During the late sixties, limousines were an uncommon sight on the roads. If one drove by, it invariably aroused curiosity, since limos were then generally used only by V.I.P.’s—Presidents, movie stars, and the like. When Julie offered me a ride home for the Thanksgiving holiday, it didn’t occur to me that I’d be riding in style until the Nixon limo pulled up at the front door of Baldwin House.
Richard Nixon had dispatched his valet and chauffeur, Manolo Sanchez, to transport Julie back to Manhattan. Julie suggested that Manolo drop me off at Penn Station. From there, I could easily catch a train to Long Island. So, off we went, cruising down Interstate 91, chatting about school and holiday plans. All the while, I kept noticing the people in other cars staring at us as we sped by. Just riding in such a fancy vehicle with the daughter of a famous person induced in me a heady, albeit unmerited, sense of self-importance.
In my recollection, Manolo was a bit of a crazy man, or at least a crazy driver. On that trip, he zoomed along at breakneck speed and made it to Manhattan in record time. But, the next time I hitched a ride home with Julie, Manolo managed to get totally lost in the wilds of Westchester. He kept insisting that he knew where he was going as he careened from one exit to the next. I began to fear we’d wind up in Pennsylvania, with Manolo protesting all the while that everything was fine. Despite his faulty sense of direction, Manolo remained with Richard Nixon throughout his Presidency, serving as his valet.
During that second ride, before Julie and I had to focus on getting Manolo back on track to Manhattan, we talked about her father, who was busy campaigning for the Republican Presidential nomination amid rising anti-war sentiment. Julie said he had received a number of unsolicited letters from soldiers at the front, voicing their support for him and their confidence that if Nixon were elected, he would find a way to end the war honorably.
I was quite moved by this conversation. Not because I thought Nixon would really end the war if he were elected, nor even because I was touched by the soldiers’ naïve faith in his ability to bring about peace with honor. What moved me was Julie’s passionate belief in her father’s goodness. I thought her confidence in him was misplaced, but it was impressive all the same.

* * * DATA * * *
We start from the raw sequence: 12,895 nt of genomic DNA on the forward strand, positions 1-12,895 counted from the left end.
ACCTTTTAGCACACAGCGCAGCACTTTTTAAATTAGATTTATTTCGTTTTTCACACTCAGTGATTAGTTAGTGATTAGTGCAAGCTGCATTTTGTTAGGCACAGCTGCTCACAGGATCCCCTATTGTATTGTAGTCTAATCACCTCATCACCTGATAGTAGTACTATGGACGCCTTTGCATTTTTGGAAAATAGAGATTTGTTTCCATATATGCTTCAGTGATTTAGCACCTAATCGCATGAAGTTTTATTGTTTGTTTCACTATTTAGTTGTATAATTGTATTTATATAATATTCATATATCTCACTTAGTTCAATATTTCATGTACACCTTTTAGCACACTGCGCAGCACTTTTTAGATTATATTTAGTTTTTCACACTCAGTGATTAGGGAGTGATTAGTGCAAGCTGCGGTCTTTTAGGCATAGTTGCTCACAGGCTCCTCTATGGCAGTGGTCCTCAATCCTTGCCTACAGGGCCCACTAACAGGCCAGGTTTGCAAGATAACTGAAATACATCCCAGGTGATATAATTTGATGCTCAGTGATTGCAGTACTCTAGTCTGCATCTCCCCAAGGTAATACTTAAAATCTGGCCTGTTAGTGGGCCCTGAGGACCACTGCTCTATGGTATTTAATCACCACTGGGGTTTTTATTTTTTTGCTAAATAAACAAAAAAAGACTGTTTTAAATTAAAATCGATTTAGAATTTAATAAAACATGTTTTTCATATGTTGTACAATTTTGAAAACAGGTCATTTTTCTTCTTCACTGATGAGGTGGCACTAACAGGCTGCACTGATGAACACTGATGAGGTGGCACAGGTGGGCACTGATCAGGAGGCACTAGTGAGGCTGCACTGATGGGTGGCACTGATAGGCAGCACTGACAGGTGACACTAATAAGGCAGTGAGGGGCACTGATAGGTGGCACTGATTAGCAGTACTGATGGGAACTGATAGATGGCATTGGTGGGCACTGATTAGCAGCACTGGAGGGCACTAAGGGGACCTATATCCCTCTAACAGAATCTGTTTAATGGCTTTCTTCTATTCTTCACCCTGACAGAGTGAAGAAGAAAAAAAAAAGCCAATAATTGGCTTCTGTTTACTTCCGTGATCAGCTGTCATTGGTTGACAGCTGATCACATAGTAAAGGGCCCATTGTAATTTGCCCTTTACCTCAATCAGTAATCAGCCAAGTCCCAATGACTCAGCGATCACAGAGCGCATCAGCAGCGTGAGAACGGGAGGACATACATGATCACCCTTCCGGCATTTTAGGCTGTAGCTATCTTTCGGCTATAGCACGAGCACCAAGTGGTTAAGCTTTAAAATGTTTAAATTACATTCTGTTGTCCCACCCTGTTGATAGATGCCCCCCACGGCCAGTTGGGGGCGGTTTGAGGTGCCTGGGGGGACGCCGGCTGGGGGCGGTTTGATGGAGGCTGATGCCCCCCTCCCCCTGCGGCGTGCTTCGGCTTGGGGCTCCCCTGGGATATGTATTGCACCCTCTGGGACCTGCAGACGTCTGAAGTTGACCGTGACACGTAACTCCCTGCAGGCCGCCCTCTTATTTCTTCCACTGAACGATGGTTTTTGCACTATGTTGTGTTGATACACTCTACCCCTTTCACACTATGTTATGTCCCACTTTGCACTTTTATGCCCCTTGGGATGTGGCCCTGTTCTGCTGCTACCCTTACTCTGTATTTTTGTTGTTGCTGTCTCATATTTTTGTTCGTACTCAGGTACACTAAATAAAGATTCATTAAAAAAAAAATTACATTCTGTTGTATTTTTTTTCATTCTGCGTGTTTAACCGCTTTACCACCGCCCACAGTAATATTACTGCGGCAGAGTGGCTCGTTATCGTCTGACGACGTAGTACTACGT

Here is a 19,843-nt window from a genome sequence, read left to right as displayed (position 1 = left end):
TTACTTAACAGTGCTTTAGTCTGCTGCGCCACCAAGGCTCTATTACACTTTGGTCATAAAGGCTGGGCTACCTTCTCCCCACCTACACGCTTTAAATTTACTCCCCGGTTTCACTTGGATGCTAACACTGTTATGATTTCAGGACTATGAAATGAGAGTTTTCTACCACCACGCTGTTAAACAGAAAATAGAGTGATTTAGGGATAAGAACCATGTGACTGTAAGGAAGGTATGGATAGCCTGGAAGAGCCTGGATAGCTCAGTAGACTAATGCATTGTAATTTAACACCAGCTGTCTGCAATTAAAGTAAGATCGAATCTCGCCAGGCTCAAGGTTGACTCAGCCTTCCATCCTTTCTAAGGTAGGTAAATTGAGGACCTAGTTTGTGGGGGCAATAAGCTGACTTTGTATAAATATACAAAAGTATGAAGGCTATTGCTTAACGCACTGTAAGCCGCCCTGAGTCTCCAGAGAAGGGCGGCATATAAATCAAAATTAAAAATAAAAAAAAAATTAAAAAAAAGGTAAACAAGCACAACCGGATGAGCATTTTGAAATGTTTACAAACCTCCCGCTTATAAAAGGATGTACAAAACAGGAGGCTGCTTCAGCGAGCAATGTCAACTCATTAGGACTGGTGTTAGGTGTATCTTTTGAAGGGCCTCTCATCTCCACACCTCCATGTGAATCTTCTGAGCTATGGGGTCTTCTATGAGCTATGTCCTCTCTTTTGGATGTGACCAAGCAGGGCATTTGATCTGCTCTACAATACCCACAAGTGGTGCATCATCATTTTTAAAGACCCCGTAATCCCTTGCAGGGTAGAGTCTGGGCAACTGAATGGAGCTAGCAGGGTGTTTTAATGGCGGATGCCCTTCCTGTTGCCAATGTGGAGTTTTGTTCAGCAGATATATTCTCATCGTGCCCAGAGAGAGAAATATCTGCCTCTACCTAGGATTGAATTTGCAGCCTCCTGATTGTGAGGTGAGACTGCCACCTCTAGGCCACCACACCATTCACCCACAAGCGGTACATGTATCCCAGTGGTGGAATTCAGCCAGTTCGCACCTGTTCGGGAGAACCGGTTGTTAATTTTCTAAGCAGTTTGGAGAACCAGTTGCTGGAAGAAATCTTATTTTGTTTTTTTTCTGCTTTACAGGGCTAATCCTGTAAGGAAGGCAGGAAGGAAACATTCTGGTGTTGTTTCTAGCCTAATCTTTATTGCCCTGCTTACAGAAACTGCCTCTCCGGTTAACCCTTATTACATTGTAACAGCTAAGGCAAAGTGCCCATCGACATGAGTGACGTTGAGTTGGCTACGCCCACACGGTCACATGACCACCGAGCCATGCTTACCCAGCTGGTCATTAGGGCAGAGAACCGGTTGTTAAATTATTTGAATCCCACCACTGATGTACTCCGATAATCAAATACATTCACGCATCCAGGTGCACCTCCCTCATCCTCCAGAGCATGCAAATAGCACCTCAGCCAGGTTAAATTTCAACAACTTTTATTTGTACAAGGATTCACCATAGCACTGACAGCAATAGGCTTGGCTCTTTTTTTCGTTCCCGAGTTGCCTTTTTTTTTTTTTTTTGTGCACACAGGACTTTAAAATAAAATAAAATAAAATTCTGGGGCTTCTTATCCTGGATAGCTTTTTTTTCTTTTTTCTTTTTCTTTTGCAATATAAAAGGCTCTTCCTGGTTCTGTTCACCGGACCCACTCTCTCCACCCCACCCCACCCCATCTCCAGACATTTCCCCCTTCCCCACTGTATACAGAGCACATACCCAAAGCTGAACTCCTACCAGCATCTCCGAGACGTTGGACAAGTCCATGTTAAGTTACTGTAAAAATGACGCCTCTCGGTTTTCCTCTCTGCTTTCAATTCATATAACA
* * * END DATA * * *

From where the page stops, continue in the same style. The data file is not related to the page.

Back at Smith, Julie survived geology and Professor Burger urged me to select it as my major. At the time, I foolishly thought pursuing subjects that came easily was tantamount to cheating and instead gravitated toward the ones that came hardest. I never took another geology class and wound up majoring in English.
At the end of first semester, Gloria and I switched roommates. We separated amicably and, as a parting gift, I gave her my llama rug, which she’d made good use of during our sojourn together. My new roommate was tidy and quiet, but moody. In retrospect, I missed Gloria’s weirdness, accompanied as it was by her invariable good humor. At the end of freshman year, I learned that she’d managed to flunk out of Smith, no mean accomplishment, as the college bent over backwards to help its students succeed. My next (and last) sighting of Gloria occurred in the mid-seventies, when I was married and living in Palo Alto, California. I ran into her on the steps of the local Post Office. She told me she’d just arrived from Hawaii, where she’d been living. She had a job selling Shaklee Vitamins—a healthy progression, it seemed, from the drugs she’d been into back at Smith.
My freshman year marked the last time I shared a dorm with Julie. The following fall, she took first semester off to campaign for her father, then married David Eisenhower in December, 1968, shortly after Nixon’s election. When Julie returned to Smith, she and David moved into an apartment across the street from Baldwin House, so I still saw her from time to time. She occasionally came over to Baldwin House for dinner, which created quite a stir, given that she was accompanied by Secret Service agents, who sat discreetly at other tables. I remember one dinner in particular, when a handsome young agent sat at my table. I found him articulate and pleasant, except for a few odd moments when I asked seemingly innocent questions, only to watch his demeanor stiffen as he replied, “Sorry, that’s classified,” in a clipped voice.
A few years later, as Watergate unfolded, I sometimes told friends the story of meeting Richard Nixon and his odd remark about the plumbing in Baldwin House. They often urged me to do an exposé of Julie and her father, but I could never bring myself to write such a piece. I simply liked Julie too much and didn’t want to take advantage of her friendship. A lot of time has passed, and I offer these chronicles as part of my personal history. I hope if Julie ever comes across them, she’ll read them in that spirit.
To be cont'd
2 weeks ago